We’ve all heard it—or even said it ourselves: "I'm just not a math person."
But experts suggest that there's actually no such thing as a "math person." In fact, they argue that the myth of “math people” makes students more anxious about math.
In the United States, as math anxiety grows, students' proficiency in the subject remains well below the average for all OECD countries, writes Kevin Dickinson for Big Think. For instance, in 2015, just 25% of 12th grade students performed at or above proficiency in math, according to the National Assessment of Educational Progress.
But it's not inherent ability that's causing the gap. Developmental psychologist Stephen Pinker argues that—evolutionarily speaking—math is too new for our ability in the subject to be genetically influenced.
"On evolutionary grounds it would be surprising if children were mentally equipped for school mathematics," Pinker writes in How the Mind Works. "These tools were invented recently in history and only in a few cultures, too late and too local to stamp the human genome."
Nevertheless, students continue to believe that some people are naturally good at math and others are naturally bad at it. This belief is not only a self-fulfilling prophecy, argue professors Miles Kimball and Noah Smith, it's also "the most self-destructive idea in America today."
Before entering elementary school, a handful of students are exposed to math at home. These students tend to do well in early math classes, take pride in their ability, and push themselves to work harder.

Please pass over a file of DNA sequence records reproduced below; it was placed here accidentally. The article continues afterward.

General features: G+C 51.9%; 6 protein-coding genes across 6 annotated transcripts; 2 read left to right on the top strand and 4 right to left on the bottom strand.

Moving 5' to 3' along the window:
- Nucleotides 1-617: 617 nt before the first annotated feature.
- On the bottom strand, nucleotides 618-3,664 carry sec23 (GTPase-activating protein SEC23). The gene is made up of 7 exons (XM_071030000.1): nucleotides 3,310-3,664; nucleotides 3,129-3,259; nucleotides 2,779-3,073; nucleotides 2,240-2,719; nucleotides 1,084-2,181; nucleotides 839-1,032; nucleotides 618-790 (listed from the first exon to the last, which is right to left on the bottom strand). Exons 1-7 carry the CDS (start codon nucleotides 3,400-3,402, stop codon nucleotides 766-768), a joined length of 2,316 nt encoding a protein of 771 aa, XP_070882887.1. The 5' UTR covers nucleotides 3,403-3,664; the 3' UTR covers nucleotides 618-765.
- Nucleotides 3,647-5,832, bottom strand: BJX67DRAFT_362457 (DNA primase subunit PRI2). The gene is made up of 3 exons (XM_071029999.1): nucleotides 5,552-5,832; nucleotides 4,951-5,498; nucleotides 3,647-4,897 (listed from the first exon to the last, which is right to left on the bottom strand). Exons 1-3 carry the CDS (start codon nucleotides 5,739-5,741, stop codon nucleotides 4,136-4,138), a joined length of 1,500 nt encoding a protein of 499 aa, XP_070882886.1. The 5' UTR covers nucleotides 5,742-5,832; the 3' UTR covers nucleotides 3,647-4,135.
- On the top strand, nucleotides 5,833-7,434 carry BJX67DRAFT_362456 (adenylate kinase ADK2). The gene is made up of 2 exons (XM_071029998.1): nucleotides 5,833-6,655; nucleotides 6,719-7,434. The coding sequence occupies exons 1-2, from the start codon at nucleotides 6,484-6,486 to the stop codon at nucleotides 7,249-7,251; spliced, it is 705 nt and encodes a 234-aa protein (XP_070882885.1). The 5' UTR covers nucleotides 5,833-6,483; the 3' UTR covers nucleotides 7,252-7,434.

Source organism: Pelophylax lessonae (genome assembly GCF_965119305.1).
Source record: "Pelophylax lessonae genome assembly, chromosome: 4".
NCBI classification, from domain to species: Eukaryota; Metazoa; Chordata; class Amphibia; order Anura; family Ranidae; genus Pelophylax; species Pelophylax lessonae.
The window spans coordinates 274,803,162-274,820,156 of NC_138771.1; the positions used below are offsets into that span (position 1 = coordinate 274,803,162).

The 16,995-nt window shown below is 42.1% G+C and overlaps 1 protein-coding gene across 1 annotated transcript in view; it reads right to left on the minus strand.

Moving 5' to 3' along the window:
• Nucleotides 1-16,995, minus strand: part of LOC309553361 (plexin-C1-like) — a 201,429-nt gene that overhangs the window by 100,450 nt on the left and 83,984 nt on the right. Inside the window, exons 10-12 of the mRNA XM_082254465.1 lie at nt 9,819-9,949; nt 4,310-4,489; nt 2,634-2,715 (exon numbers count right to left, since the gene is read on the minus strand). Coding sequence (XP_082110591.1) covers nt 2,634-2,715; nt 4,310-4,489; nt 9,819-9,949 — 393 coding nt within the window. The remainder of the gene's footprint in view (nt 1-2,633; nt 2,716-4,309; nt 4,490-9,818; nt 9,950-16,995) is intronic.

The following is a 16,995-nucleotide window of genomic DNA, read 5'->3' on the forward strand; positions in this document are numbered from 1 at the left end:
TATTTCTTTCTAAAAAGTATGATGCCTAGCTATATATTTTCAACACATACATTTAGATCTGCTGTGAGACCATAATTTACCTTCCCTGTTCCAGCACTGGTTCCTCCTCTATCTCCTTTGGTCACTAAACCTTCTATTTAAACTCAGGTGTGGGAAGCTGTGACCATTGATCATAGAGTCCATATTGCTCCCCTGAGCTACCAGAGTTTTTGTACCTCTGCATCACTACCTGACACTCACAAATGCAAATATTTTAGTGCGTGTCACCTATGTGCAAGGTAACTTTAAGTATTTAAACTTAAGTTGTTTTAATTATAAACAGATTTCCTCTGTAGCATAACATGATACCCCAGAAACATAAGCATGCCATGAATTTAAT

But students who haven’t encountered math before they enter school often struggle at first. When they see their peers picking up math more quickly, they assume those peers were born with an innate mathematical ability, rather simply having more exposure and practice. The students with less math experience then become defeated and frustrated, believing that success in math will always be out of reach.
Learn more: 4 small ways to build student confidence in math
And many educators and parents unknowingly perpetuate the "math person" myth, Dickinson writes. For instance, some well-meaning educators will argue that math should be treated as another language, "just like English, Spanish or Chinese." Others will argue that math is a human sense, "one akin to sight and touch."
But "metaphors such as these, even if presented with encouragement, are wrong and [have] reinforced the belief that being a math person requires being born with an innate gift for the subject," writes Dickinson.
Instead, the only way to improve mathematical ability is through practice, the experts say. "Mastery of mathematics is deeply satisfying," Pinker writes, "but it is a reward for hard work that is not itself always pleasurable. Without the esteem for hard-won mathematical skills that is common in other cultures, the mastery is unlikely to blossom."
Kimball and Smith argue that, in addition to practice, a growth mindset helps. A growth mindset allows students to perceive failure as a learning experience and believe that math skills can be developed. Kimball and Smith add that in many East Asian countries—those with the highest numbers of math-proficient students—a growth mindset is embedded in the culture.
"We see our country moving away from a culture of hard work toward a culture of belief in genetic determinism," Kimball and Smith conclude. "In the debate between 'nature vs. nurture,' a critical third element—personal perseverance and effort—seems to have been sidelined. We want to bring it back, and we think that math is the best place to start" (Dickinson, Big Think, 10/17).
No, you don’t have to sacrifice academic rigor to improve pass rates
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